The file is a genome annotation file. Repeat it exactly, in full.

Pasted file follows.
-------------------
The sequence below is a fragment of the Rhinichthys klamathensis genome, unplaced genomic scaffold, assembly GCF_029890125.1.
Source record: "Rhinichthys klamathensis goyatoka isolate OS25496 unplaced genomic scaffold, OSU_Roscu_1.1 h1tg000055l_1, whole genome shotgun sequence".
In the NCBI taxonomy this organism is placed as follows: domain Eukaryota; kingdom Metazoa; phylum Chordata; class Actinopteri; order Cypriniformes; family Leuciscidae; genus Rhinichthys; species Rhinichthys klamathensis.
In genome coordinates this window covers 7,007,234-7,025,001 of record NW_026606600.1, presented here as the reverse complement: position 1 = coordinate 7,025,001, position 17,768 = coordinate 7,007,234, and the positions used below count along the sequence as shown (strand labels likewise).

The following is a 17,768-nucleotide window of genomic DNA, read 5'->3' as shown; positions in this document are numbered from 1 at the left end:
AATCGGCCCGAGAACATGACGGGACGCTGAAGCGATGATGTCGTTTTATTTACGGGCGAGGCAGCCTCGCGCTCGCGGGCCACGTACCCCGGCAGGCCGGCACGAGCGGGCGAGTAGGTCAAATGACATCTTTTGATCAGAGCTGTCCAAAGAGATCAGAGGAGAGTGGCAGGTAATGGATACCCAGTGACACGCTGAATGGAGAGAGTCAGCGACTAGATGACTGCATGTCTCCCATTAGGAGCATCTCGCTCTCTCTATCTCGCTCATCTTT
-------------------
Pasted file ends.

The sequence below is a fragment of the Rhinichthys klamathensis genome, unplaced genomic scaffold, assembly GCF_029890125.1.
Source record: "Rhinichthys klamathensis goyatoka isolate OS25496 unplaced genomic scaffold, OSU_Roscu_1.1 h1tg000055l_1, whole genome shotgun sequence".
In the NCBI taxonomy this organism is placed as follows: domain Eukaryota; kingdom Metazoa; phylum Chordata; class Actinopteri; order Cypriniformes; family Leuciscidae; genus Rhinichthys; species Rhinichthys klamathensis.
In genome coordinates this window covers 7,007,234-7,025,001 of record NW_026606600.1, presented here as the reverse complement: position 1 = coordinate 7,025,001, position 17,768 = coordinate 7,007,234, and the positions used below count along the sequence as shown (strand labels likewise).

The following is a 17,768-nucleotide window of genomic DNA, read 5'->3' as shown; positions in this document are numbered from 1 at the left end:
AATCGGCCCGAGAACATGACGGGACGCTGAAGCGATGATGTCGTTTTATTTACGGGCGAGGCAGCCTCGCGCTCGCGGGCCACGTACCCCGGCAGGCCGGCACGAGCGGGCGAGTAGGTCAAATGACATCTTTTGATCAGAGCTGTCCAAAGAGATCAGAGGAGAGTGGCAGGTAATGGATACCCAGTGACACGCTGAATGGAGAGAGTCAGCGACTAGATGACTGCATGTCTCCCATTAGGAGCATCTCGCTCTCTCTATCTCGCTCATCTTT